Of every major professional sport, there is perhaps no tougher road than that of an NFL undrafted rookie free agent facing steep odds to make one of only 32 squads. Yet over the years the San Diego Chargers have unearthed players proven to be highly productive and deserving of a roster spot. Last year the Chargers’ roster featured a number of undrafted free agents including future Hall-of-Famer
Undrafted out of Central Michigan a season ago, Addae overcame the odds to become a key contributor during the Chargers playoff run. Many of the current undrafted free agents look toward him as a success story, and the safety is eager to offer any advice that may benefit them as they attempt to make the roster.
“Stay in your playbook and be willing to learn,” Addae said. “Stay even keeled and don’t get too high or too low. Treat every day like it’s game day because you are always being evaluated. Whatever your faith is, keep your belief that things will work out.”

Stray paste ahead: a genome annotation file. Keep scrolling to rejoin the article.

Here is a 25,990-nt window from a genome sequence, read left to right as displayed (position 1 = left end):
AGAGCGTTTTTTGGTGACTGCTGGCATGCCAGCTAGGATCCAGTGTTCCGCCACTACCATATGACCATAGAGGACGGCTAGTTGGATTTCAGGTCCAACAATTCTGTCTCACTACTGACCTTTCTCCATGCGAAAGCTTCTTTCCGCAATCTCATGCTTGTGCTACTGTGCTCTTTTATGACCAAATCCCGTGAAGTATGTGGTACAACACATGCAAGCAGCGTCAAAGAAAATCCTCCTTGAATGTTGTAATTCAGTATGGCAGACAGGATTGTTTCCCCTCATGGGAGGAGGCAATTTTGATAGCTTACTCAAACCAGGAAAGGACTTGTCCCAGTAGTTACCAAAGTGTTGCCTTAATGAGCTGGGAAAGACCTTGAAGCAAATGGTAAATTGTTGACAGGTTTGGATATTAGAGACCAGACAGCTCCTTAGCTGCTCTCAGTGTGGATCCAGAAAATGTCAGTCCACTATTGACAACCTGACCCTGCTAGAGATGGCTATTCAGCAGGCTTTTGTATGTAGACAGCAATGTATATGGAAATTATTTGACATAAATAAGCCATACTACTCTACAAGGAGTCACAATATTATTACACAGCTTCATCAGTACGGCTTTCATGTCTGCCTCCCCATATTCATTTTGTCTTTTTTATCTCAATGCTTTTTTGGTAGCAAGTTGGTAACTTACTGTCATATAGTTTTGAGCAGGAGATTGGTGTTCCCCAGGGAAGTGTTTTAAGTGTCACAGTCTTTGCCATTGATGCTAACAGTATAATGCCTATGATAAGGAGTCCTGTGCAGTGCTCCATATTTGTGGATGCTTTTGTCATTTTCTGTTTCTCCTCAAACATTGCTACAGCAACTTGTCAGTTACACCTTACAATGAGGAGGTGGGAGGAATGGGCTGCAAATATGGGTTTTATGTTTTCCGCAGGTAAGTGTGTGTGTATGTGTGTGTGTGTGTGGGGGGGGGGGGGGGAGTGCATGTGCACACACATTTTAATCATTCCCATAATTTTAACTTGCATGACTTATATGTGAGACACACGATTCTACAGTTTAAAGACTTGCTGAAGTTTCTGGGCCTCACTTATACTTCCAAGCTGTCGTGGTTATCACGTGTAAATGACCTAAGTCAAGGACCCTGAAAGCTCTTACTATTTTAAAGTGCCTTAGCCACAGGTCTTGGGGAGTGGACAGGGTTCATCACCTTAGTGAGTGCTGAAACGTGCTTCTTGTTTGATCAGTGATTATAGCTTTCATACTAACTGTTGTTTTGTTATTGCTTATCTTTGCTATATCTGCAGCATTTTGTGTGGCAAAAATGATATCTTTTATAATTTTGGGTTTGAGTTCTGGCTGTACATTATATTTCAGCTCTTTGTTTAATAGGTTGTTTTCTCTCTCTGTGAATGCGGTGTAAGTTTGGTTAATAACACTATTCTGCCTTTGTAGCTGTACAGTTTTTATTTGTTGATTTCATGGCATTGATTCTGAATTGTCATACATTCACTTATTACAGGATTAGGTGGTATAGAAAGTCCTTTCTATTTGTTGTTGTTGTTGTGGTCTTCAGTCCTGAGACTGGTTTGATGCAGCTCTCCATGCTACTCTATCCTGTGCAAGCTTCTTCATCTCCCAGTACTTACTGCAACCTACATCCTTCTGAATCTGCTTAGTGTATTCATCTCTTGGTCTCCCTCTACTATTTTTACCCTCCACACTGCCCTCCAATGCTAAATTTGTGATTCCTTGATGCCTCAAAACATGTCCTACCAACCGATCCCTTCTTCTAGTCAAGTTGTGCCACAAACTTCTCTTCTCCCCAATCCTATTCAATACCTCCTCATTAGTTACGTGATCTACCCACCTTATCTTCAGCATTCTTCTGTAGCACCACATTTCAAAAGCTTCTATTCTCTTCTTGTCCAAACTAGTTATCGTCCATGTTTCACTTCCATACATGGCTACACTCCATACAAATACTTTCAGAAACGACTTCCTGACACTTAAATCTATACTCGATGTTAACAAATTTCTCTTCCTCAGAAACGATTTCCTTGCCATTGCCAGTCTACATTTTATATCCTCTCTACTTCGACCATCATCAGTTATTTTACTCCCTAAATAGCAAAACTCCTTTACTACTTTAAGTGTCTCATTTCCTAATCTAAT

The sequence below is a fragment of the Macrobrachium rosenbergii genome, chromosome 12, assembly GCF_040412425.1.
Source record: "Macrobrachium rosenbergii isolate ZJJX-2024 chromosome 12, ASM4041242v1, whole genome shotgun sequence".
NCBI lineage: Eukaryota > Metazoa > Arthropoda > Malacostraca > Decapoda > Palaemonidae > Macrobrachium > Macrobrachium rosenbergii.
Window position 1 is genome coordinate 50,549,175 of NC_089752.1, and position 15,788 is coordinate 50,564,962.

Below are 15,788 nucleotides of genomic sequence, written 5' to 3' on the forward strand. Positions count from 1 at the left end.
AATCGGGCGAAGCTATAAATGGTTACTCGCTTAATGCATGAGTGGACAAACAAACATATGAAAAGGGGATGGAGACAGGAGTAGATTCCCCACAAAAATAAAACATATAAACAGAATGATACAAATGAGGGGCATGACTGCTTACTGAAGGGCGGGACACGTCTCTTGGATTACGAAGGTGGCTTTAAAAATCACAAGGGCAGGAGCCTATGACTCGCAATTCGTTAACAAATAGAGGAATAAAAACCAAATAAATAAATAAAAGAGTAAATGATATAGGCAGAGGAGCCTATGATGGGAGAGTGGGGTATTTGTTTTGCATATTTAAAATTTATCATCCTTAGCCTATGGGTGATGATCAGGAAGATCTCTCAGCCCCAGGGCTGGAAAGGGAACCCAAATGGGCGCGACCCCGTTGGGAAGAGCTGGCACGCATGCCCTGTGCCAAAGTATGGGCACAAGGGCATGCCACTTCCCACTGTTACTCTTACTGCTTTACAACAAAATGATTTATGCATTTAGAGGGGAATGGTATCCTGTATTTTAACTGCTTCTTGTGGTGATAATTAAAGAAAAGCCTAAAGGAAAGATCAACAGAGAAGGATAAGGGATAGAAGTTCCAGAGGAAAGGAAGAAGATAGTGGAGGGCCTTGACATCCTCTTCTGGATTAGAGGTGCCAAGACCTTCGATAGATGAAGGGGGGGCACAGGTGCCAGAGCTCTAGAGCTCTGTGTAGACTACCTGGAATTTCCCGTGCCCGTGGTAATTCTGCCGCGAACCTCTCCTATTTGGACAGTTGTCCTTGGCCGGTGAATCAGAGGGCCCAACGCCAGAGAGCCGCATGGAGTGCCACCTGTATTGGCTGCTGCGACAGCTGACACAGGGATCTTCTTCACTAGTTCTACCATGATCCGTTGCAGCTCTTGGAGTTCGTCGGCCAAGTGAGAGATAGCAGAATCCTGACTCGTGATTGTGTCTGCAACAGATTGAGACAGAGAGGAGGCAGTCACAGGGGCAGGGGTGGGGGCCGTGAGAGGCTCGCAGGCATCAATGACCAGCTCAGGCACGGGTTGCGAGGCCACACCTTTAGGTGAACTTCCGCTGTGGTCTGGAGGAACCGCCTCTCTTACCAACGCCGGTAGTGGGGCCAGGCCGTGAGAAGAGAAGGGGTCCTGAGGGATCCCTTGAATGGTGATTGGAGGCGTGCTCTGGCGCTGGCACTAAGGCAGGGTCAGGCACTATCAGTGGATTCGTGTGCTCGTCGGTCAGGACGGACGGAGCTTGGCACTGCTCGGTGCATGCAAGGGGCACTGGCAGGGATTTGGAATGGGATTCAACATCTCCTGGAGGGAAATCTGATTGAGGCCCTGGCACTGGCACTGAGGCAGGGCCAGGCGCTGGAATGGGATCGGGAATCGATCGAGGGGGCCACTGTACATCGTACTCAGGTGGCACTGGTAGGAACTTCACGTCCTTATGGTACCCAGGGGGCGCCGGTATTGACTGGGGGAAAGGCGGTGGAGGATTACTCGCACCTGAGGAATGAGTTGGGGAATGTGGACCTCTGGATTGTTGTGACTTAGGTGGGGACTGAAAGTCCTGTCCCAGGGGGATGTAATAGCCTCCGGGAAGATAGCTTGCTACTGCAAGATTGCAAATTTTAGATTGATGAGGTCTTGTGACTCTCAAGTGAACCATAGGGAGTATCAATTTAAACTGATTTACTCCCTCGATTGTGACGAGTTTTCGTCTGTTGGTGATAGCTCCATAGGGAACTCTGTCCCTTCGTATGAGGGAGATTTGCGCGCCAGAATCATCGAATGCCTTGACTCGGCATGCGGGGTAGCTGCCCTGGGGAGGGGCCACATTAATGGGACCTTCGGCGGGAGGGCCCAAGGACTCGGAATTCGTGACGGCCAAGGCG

Meanwhile, Geathers says a key factor for those that go undrafted is to get over the sting of not being selected.
As they begin their second NFL season, both men believe entering the league as an undrafted free agent builds character.
“No doubt that it does,” he said. “For me, it represents what I had to go through my whole career. I wasn’t highly recruited and I went to a small school. But I’ve gone against the odds a lot and it is something that gives me a lot of drive and passion for the game. It is part of what I do, and you can tell that by the way I play.”
It was exactly 10 years ago this summer that Floyd joined the Bolts after going undrafted. He recalled what that process was like for him, his message sounding similar to that of Addae and Geathers.
“You have to give 110% and do every single thing the coaches ask of you,” he said. “That really is pretty much it. It is definitely a humbling experience, but going through something like that only makes you stronger.”
“It allows you to hone your craft,” he explained. “A lot of guys can take it as a discouragement because you’re not playing. They take it as not being a true part of the team in a sense but that isn’t true. It gives you a chance to really humble yourself and your game knowing that you have a lot to get better at. I competed against the ones (first team starters) every day at practice because I was on scout team, and that was very helpful. So it gives you a chance to contribute in a way that the fans may not see, but your teammates and coaches appreciate it.”